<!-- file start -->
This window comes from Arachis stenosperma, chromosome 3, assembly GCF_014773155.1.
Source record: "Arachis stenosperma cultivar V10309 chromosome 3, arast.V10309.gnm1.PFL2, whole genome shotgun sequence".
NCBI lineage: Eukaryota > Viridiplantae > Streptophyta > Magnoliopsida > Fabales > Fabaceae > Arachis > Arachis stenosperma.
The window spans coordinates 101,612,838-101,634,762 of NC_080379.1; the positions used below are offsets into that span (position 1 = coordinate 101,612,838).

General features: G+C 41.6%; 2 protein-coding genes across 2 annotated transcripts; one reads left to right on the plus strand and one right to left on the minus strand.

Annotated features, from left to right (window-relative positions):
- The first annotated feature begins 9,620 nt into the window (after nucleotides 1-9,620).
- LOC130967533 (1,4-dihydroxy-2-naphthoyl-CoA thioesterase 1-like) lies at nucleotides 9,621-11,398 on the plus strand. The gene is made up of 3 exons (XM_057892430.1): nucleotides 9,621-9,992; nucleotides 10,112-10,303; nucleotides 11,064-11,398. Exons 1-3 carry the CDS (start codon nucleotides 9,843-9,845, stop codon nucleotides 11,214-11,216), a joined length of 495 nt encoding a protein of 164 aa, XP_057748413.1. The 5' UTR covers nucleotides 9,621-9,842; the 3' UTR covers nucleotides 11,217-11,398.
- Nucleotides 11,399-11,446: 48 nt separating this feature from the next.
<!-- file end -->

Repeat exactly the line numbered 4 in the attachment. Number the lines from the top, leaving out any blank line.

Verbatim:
The window spans coordinates 101,612,838-101,634,762 of NC_080379.1; the positions used below are offsets into that span (position 1 = coordinate 101,612,838).